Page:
[4] This section gives seamen the right to sue the authority under the Jones Act. Venue of the action may be in the Superior Court for Thurston County or the county where the injury occurred. Whether a seaman may sue the authority in federal court is not before us. This section, however, is not a self-contained provision, as plaintiff contends, but is specifically limited (1) by RCW 47.60.200, quoted supra, confining liability to the authority; (2) by RCW 47.60.240, quoted infra, limiting the amount of damages recoverable; (3) by RCW 47.60.270, prohibiting maritime liens against vessels of the authority and execution or attachment upon a judgment against property of the authority; *249 and (4) by RCW 47.60.250, quoted infra, requiring that claims be filed with the authority within thirty days after the time the claim accrues.

(c) LAWS OF 1951, CHAPTER 259, § 7 (RCW 47.60.220):

This section places upon the authority "... all the obligations, duties and rights of a common carrier of persons and property in its operation of ferries ..." It does not apply to the instant case, for it treats with the authority's liability

"... for loss or damage to property transported, and for personal injury or death of persons transported." (Italics ours.)

(d) LAWS OF 1951, CHAPTER 259, § 8 (RCW 47.60.230):

"In case of ... personal injuries ... resulting from the operation of any ferry ... by the authority, ... any person shall, subject to and to the extent hereinafter provided, have a right of action against the authority for such ... injury ..." (Italics ours.)

By this section of the act, the state consents to suit against the authority by any person, including a seaman claiming under the general maritime doctrine of unseaworthiness. The right of action granted against the authority is specifically conditioned by the phrase, "... subject to and to the extent hereinafter provided ..."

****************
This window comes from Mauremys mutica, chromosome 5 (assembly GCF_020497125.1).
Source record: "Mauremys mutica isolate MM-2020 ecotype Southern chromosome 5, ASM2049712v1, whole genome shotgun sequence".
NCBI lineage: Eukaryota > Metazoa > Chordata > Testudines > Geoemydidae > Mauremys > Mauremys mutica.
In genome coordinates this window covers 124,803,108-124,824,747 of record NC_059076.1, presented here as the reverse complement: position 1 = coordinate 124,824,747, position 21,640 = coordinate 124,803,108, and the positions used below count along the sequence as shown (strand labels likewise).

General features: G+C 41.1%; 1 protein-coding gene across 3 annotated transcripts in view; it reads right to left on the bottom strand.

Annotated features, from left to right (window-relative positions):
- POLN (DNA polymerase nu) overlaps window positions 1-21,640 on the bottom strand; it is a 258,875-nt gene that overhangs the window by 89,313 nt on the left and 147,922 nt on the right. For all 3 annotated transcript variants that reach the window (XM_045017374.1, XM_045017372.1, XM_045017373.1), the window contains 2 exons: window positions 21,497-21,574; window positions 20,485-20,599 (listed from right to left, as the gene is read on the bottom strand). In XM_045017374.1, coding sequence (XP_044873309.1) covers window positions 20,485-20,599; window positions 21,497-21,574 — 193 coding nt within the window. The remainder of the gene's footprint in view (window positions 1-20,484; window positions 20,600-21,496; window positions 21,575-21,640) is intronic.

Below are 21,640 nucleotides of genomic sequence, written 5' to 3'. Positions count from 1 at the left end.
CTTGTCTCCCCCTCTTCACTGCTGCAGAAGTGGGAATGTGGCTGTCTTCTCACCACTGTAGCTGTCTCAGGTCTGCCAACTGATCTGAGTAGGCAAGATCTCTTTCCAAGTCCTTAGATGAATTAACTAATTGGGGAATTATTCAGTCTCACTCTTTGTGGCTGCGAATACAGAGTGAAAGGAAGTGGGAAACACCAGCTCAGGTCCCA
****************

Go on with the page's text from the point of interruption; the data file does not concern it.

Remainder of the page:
(e) LAWS OF 1951, CHAPTER 259, § 9 (RCW 47.60.240):

This section provides that the right of action extended by RCW 47.60.200 to RCW 47.60.270 shall be applicable to actions for damages for personal injury, resulting from operation of the ferries by the authority, to persons other than shippers or passengers, but

"... any recovery of damages in such cases shall not exceed an amount equal to the limitations of the insurance carried by the authority to insure it against loss for such liability."

[5] In a majority of jurisdictions it is held that the procurement of liability or indemnity insurance by a governmental unit has no effect upon its immunity from tort *250 liability.[8] We do not reach this question. RCW 47.60.240 is not, of itself, a waiver of immunity. It only limits the amount of recovery in the event plaintiff has the right to sue (RCW 47.60.250) and has, in fact, established the authority's liability. This section is indicative of the legislative intent to limit its waiver of immunity to the specific provisions of the act.

(f) LAWS OF 1951, CHAPTER 259, § 10 (RCW 47.60.250):